New Indiana Second Ward councilman Larry DeChurch had only been on the job about an hour Tuesday evening when he was given an unusual assignment: Help select another Second Ward resident to fill another vacancy on council.
DeChurch was sworn in earlier Tuesday evening to fill a vacancy created by the resignation in May of Bill Simmons.
Council Tuesday accepted the resignation of Tom Shively, whose term expires at the end of the year. Shively was not running for re-election.
Council President Nancy Jones asked the remaining two Second Ward representatives — Robert Jobe and DeChurch — to bring to council’s work session in two weeks the names of one or two Second Ward residents interested in completing Shively’s term. That meeting in two weeks will be advertised for special purposes, and it’s expected Shively’s successor will then be elected by the other council members and sworn in.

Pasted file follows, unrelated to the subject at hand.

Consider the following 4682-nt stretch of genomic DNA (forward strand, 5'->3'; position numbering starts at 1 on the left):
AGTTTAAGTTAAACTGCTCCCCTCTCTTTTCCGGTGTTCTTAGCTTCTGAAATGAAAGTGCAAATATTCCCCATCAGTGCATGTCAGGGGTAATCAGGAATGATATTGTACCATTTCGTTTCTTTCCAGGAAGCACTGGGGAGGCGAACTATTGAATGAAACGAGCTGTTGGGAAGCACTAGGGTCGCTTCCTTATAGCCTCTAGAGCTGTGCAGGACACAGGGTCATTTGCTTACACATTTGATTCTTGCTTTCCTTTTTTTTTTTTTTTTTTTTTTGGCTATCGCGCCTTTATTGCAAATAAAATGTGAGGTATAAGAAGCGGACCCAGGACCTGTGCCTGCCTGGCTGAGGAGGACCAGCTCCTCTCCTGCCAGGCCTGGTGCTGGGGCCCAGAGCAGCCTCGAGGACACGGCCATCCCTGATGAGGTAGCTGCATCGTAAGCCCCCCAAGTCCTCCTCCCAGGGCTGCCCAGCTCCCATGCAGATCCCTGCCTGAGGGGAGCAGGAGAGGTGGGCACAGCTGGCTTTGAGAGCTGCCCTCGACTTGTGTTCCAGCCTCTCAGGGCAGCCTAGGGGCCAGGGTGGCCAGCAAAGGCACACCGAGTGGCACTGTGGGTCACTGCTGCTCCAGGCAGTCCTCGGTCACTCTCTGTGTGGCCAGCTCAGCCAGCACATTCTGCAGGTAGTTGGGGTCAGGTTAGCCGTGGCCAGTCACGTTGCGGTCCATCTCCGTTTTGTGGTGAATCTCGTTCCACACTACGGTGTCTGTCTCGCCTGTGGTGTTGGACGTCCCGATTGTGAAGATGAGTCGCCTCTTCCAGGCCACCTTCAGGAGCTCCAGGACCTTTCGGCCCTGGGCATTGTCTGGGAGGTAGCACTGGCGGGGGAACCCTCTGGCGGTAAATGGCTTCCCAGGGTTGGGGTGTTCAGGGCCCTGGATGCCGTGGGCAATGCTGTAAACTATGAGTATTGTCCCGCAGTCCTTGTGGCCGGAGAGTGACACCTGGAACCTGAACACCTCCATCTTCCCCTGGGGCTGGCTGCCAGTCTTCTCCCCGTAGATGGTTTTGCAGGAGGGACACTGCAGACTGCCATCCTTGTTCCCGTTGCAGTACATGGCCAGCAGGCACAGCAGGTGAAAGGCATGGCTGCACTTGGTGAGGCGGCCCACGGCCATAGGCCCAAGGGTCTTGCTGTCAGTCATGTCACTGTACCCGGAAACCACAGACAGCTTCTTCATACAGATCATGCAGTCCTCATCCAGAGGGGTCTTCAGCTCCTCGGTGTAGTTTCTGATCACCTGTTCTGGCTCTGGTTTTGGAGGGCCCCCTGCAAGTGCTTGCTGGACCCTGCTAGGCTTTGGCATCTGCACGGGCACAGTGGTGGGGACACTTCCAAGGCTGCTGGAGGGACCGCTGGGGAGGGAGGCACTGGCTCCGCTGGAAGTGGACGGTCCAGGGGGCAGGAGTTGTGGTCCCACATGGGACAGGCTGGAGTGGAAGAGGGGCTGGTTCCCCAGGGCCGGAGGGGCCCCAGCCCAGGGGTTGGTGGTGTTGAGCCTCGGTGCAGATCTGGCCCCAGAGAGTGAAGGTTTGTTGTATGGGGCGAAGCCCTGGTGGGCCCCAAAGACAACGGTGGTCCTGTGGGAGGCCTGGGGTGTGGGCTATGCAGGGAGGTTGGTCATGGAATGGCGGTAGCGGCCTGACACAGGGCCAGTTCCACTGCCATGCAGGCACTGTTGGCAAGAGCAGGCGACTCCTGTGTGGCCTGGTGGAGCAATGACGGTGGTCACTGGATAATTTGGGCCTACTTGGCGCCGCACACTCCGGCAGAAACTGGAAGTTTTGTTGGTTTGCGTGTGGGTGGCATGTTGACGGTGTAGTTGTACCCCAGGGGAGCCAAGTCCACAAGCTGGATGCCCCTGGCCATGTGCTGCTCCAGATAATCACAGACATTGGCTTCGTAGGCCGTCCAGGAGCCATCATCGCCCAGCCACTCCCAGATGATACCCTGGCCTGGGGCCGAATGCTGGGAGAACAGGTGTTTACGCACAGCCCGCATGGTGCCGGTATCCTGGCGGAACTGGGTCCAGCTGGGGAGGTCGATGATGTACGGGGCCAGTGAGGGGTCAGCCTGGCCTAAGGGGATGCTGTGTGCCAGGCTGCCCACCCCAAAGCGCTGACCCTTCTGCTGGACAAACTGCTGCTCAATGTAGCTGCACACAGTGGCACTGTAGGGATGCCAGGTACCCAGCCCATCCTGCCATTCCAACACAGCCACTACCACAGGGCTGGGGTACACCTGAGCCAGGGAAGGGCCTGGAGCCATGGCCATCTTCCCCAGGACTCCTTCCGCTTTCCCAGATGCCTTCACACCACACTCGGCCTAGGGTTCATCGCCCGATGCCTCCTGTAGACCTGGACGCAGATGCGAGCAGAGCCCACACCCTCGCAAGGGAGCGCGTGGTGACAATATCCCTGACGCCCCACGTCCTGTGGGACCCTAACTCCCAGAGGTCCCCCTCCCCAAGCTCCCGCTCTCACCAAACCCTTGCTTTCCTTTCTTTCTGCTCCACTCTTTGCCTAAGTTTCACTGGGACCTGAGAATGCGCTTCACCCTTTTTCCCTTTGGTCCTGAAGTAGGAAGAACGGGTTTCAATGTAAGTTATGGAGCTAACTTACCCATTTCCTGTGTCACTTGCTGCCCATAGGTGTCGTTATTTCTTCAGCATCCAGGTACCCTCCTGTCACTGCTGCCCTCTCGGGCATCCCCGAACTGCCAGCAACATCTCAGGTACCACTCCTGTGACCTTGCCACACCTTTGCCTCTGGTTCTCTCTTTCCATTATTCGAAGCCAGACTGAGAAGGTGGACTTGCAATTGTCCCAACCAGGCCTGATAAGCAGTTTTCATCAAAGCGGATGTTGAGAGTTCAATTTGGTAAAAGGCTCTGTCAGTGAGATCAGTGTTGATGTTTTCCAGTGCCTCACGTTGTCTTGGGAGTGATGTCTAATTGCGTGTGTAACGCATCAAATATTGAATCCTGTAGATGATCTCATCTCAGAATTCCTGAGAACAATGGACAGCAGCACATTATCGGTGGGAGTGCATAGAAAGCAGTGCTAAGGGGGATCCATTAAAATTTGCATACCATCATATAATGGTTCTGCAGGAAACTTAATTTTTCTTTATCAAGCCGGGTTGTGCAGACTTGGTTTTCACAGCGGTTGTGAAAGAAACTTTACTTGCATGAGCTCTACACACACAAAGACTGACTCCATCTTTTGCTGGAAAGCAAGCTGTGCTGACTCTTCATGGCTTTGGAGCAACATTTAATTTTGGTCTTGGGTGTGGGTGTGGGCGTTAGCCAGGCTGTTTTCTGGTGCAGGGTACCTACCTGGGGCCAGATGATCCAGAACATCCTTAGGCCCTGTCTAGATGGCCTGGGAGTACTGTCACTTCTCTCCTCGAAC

Borough solicitor Wayne Kablack clarified that under the state’s election laws, DeChurch will serve through the end of this year rather than completing all of Simmons’ unfinished term.
Also at Tuesday’s meeting, Chloe Drew, a volunteer for the farmers’ market held in downtown Indiana, asked council to consider providing a location with more space for the market next year. Vendors are being turned away on Wednesdays this summer because there is not enough room for everyone who wants to participate and sell fresh local foods, she said.
The farmer’s market is held in a borough-owned parking lot behind Grace United Methodist Church off Church Street.
In other action, council:
• Agreed to support a community initiative to symbolically change the name of North Fifth Street to “Jim Nance Boulevard” in honor of the Indiana Area High grad who played pro football in the 1960s.
• Agreed to partner with the IUP Archaeology Department in applying for a grant to place more signs encouraging people to walk to destinations in the borough.
• Voted to eliminate three parking spaces to improve the sight distances at the intersection of North Ninth Street and Oakland Avenue.
• Accepted a loan offer from S&T Bank for $391,440 at 1.82 percent interest to cover the borough’s share of the payment for the streetscape enhancements being built along North Seventh Street and Water Street. The money will be paid back from the borough’s future Community Development Block Grants.